Next up, Ralph Pistoresi, local grower and outspoken leader of the group that has obtained an injunction against the 281 fees, turned to the Fairmead folks. He said he had a solution for their problems. He offered to put a 5000-gallon tank on each of their properties and fill it up. He then turned to the supervisors and began citing examples in other counties of large farms going out of business because, he claimed, of water penalties imposed on them. He said what’s going to happen here has to be considered. He said just the mere fact of what you are considering sends a message to financial people that they can’t depend on anything in Madera. He said you’ll devastate this county and the people with it. He finished saying, “We must defend our property rights including the ladies who spoke.”
Mark Nakata of the California United Water Coalition said he wanted to speak about property values which he said are dropping rapidly across the Valley because of the imposition of these groundwater rules. He said farmers should ask for reassessment of their property values and pay lower taxes. He said we should have been working on flood water access this summer because it takes months to get a permit. “We were,” interjected Chair Rogers. Nakata said that 300,000 acre feet daily are going from the Sacramento River into the ocean and that water is not being put into the San Luis Reservoir. He said we should push back against the state. They created the problem, he said, and we’re left to clean up the mess.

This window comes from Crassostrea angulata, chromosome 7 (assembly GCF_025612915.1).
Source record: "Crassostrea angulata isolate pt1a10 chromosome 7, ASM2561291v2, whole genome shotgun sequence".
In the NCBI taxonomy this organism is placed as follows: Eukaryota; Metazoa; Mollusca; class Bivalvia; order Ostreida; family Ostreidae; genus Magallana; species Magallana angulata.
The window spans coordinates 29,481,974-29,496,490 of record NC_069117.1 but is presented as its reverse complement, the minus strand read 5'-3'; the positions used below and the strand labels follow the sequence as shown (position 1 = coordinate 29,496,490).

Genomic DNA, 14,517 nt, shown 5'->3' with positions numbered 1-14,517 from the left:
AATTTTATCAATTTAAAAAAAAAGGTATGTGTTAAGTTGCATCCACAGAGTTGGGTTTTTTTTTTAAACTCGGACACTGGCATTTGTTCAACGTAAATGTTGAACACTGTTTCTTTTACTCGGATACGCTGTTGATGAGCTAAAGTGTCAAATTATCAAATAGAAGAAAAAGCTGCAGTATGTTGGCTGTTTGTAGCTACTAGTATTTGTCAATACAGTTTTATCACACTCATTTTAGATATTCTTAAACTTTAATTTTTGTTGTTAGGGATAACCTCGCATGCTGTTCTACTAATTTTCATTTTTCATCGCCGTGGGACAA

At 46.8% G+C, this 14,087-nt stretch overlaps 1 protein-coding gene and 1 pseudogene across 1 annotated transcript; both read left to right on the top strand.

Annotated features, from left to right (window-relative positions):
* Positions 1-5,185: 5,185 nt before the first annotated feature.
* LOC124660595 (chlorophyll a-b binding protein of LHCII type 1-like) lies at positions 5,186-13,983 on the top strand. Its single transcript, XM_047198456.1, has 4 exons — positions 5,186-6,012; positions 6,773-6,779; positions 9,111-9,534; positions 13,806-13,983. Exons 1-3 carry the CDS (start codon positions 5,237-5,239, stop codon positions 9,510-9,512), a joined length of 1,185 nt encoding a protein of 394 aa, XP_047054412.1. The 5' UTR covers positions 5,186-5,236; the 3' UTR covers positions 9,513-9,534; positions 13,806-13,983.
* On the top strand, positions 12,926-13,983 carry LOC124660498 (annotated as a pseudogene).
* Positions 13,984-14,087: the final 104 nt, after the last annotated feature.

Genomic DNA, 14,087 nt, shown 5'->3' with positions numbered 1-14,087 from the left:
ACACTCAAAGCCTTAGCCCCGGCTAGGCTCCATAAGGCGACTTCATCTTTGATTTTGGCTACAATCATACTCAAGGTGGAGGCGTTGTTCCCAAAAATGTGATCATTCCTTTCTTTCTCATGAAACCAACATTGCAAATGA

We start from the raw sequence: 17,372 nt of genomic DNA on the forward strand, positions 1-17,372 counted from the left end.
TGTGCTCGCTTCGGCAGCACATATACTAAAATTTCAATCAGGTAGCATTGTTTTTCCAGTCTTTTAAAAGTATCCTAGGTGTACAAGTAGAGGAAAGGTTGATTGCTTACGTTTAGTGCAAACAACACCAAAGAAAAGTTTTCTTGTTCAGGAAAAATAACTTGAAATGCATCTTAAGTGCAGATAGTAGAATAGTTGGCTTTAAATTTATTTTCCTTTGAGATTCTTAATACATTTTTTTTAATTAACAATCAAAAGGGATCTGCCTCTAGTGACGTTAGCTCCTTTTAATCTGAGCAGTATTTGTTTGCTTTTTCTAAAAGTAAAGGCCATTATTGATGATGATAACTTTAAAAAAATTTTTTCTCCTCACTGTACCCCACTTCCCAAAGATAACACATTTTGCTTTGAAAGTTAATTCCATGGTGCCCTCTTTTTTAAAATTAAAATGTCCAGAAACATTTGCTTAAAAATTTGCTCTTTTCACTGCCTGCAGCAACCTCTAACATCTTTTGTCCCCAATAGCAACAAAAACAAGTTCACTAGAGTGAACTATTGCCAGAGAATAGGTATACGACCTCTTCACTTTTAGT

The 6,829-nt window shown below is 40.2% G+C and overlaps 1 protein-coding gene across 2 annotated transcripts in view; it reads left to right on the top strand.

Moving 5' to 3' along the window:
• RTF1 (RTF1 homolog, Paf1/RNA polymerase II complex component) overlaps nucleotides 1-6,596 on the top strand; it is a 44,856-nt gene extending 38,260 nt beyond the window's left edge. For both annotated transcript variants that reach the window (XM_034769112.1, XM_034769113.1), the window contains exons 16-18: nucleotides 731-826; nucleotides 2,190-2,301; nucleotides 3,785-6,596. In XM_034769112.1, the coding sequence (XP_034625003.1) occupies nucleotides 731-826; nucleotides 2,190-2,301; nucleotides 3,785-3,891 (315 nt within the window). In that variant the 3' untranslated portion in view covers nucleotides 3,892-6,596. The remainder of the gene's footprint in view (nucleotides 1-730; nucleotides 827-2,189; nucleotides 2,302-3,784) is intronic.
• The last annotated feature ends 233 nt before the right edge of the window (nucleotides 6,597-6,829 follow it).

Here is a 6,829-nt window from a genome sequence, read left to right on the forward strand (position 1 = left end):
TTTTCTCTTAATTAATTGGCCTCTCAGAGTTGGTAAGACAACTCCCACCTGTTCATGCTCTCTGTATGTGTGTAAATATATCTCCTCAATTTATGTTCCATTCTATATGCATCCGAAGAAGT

Calling in on Zoom, Devin Aviles, a grower and farmer cooperative manager in the county, said he felt the big reason people cut back in 2022 was because a $500 penalty had been discussed earlier in the year, before September. He said in 2023 you don’t have a very high penalty and no GSP fees either. He predicted there will be a much bigger deficit this year. He’s even heard people say the state should come in. He concluded, “Lower penalties aren’t in the long term best interest of the GSA.”